Maclure, R. S., M. (2004). Children’s rights and the tenuousness of local coalitions : a case study in Nicaragua. Journal of Latin American Studies 36, 85–108, 36, 85-108.
MINSA. (2005). Nicaragua national development plan 2005. Retrieved. from http://siteresources.worldbank.org/INTPRS1/Resources/Nicarauga_PRSP-November2005.pdf.
Nicaragua - A Country Study. (1993). from http://www.country-data.com/cgi-bin/query/r-9203.html
Oberhelman, R. A., Guerrero, E. S., Fernandez, M. L., Silio, M., Mercado, D., Comiskey, N., et al. (1998). Correlations between intestinal parasitosis, physical growth, and psychomotor
development among infants and children from rural Nicaragua. Am J Trop Med Hyg, 58(4), 470-475.
Oliver, A., & Mossialos, E. (2004). Equity of access to health care: outlining the foundations for action. J Epidemiol Community Health, 58(8), 655-658.
Ostlin, P., Braveman, P., & Dachs, N. (2005). Priorities for research to take forward the health equity policy agenda. Bull World Health Organ, 83(12), 948-953.
PAHO. (2001). Resumen sobre desigualdades en salud Nicaragua (Summary on inequalities in health Nicaragua). Washington, DC: Pan American Health Organization.
PAHO. (2005). Nicaragua: Health sistuation analysis and trends summary: Pan American Health Organization.
Shelby, K. (2006, Februray, 2006). Health sector strike in Nicaragua enters fourth month. from
UNDP-CISAS. (2002). El desarrollo humano en Nicaragua 2002 (Human development report 2002): United Nations Development Programme.
UNDP. (2005). Human development report 2005: United Nations.
Wikipedia. (2006). History of Nicaragua.Unpublished manuscript.
Worldbank. (2002). Nicaragua Country Assistance Strategy: World Bank.
WorldBank. (2003). Nicaragua poverty assessment: raising welfare and reducing vulnerability (No. 26128-NI).
WorldBank. (2004). Nicaragua country brief: development progress: World bank group.
WorldBank. (2006). Nicaragua at a glance. : Worldbank.
Salinas, Abraham MD, MPH Nicaragua: Country Profile Social Justice and Health. 2006 Unpublished
Crockford, Peter M, MD, FACP, FRCPC. Why is the Third World the Third World. April 2006
WHO 2006 Social Determinants of Health. http://www.who.int/features/galleries/2006/year_review/en/index.html
Oberhelman RA, Guerrero ES, Fernandez ML, Silio M et al. Correlations between intestinal parasitosis, physical growth, and psychomotor development among infants and children from rural
Nicaragua. American Journal of Tropical Medicine and Hygiene, 58 (4), 1998, pp. 470-475
Tellez A, Morales W, Rivera T et al. Prevalence of intestinal parasites in the human population of Leon, Nicaragua.. Acta Tropica 66 (1997) 119-125
WHO (2007) Partners for Parasite Control. http://www.who.int/wormcontrol/documents/key_articles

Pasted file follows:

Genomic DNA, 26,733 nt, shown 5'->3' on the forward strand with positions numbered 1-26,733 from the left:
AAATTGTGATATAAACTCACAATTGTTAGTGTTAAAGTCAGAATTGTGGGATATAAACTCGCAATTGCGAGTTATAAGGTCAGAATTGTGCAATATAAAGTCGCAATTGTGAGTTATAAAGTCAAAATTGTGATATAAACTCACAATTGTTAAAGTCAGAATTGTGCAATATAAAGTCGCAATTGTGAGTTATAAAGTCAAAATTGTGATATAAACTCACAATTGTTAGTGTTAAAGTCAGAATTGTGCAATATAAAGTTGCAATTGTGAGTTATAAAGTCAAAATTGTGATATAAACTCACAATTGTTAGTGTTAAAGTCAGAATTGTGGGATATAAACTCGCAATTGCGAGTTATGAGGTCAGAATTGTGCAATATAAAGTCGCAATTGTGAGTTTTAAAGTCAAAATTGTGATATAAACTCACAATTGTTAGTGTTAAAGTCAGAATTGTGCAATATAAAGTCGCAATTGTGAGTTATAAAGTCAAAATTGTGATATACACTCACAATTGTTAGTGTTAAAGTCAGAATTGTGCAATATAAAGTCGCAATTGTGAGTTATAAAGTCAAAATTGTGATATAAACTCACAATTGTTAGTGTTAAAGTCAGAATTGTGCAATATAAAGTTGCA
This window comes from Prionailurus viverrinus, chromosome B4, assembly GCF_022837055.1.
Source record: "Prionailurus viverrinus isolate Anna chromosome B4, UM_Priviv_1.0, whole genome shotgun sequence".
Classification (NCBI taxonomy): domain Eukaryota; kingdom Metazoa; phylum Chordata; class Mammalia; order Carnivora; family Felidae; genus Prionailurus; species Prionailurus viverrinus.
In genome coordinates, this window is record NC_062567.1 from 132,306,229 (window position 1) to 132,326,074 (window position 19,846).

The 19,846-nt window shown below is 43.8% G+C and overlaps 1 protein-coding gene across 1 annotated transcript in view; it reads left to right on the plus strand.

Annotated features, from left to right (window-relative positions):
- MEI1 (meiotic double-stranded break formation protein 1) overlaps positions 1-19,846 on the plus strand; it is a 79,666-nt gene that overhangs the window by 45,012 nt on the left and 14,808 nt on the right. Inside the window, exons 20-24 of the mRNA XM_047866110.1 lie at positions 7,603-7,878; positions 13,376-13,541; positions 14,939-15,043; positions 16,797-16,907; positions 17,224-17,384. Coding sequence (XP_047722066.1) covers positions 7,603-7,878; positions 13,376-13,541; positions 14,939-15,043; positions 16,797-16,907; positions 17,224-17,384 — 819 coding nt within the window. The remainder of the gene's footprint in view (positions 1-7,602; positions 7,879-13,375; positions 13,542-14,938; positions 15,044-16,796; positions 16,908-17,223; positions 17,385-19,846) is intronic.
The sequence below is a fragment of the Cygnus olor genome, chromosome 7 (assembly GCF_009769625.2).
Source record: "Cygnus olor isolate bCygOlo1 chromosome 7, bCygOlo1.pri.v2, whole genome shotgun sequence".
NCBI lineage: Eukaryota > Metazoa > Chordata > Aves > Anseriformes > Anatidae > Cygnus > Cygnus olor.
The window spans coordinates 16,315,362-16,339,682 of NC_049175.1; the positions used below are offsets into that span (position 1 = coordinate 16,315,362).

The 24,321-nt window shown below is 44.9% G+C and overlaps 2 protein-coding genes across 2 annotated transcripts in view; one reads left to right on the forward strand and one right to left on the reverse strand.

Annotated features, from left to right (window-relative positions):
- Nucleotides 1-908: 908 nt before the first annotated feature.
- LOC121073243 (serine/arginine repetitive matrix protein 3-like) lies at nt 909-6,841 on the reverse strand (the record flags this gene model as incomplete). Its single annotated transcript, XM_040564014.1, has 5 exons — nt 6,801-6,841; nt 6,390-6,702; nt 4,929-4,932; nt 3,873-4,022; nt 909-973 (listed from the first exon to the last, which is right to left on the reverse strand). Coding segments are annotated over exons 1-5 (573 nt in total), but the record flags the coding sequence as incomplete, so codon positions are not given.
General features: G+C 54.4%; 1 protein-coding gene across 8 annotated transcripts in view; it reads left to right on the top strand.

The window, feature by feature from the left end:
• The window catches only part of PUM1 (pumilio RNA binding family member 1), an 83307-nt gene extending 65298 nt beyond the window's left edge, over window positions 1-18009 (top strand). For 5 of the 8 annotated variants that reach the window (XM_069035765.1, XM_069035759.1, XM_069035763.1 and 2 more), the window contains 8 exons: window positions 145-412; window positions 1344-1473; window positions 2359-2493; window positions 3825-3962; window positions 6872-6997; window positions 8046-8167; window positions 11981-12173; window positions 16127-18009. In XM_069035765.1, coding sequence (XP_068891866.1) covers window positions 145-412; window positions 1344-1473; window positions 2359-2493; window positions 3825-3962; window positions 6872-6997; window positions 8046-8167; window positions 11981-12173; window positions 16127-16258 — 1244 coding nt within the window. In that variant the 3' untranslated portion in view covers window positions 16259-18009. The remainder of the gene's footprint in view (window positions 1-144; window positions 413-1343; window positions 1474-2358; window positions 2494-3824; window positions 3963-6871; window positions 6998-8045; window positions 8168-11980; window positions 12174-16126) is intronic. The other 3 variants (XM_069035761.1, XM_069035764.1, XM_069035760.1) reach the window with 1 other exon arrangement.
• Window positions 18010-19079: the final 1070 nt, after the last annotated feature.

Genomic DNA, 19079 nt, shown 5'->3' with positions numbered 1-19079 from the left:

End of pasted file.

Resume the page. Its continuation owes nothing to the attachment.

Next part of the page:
WHO (2007) Micronutrients deficiences. http://www.who.int/nutrition/topics/vad/en
Mora JO, Gueri M, Moral OL. Vitamin A deficiency in Latin America and the Caribbean: An overview. Pan American Journal of Public Health, Volume 4, Number 3, September 1998, pp. 178186 (9)
Villamor E and Fawzi WW Effects of Vitamin A supplementation on immune responses and correlation with clinical outcomes. Clinical Microbiology Reviews July 2005, p. 446-464
Stephensen CB. Commentary: A hypothesis concernng vitamin A supplementation, vaccines, and childhood mortality. International Journal of Epidemiology 2003; 32:828-829
WHO (2006) Vitamin A Deficiency..http://www.childinfo.org/areas/vitamina/priority.php
WHO launches international programme to combat childhood blindness. The Lancet. Vol 359. June 29, 2002
Health in the Americas, 1998 Edition, Volume II. Nicaragua
Perfiles Nutricionales por paises-Nicaragua. May 2001 FAO, Rome, Italy.
WHO (1998) Distribution of vitamin A during national immunization days
WHO (2005) WHO Global Database on Vitamin A. Nicaragua http://www3.who.int/whosis/mn/mn_vitamina/html/NIC.htm
EPI Newsletter. Expanded program on immunization in the Americas. Immunize and Protect your children. Vol XXV, Number 1. February 2003.
Personal Interviews with Dr. Miguel Angel Guevara (Lactantes Director), Dra. Marina Morales (Neonatology Director) , Dra. Maria Carolina Cantarero (Pediatrics Neurosurgery Director )
Nicaraguan National Children’s Hospital Manuel de Jesus Riveral “La Mascota.” July 30 th, 2008
Goenjian AK, Molina L, Steinberg AM, Fairbanks LA, Alvarez ML, Goenjian HA, Pynoos RS. Posttraumatic stress and depressive reactions among Nicaraguan adolescents
after hurricane Mitch.
Am J Psychiatry . 2001 May;158(5):788-94.
Caldera T, Palma L, Penayo U, Kullgren G. Psychological impact of the hurricane Mitch in Nicaragua in a one-year perspective.
Soc Psychiatry Psychiatr Epidemiol . 2001 Mar;36(3):108-14.
Hume F, Summerfield D. After the war in Nicaragua: a psychosocial study of war wounded ex-combatants.
Med War . 1994 Jan-Mar;10(1):4-25.
Summerfield D, Toser L. 'Low intensity' war and mental trauma in Nicaragua: a study in a rural community.
Med War . 1991 Apr-Jun;7(2):84-99.
(Am J Clin Nutr. 2007 Nov;86(5):1278-85)
Li Y, Zhang J. Serum concentrations of antioxidant vitamins and carotenoids are low in individuals with a history of attempted suicide.
Nutr Neurosci. 2007 Feb-Apr;10(1-2):51-8.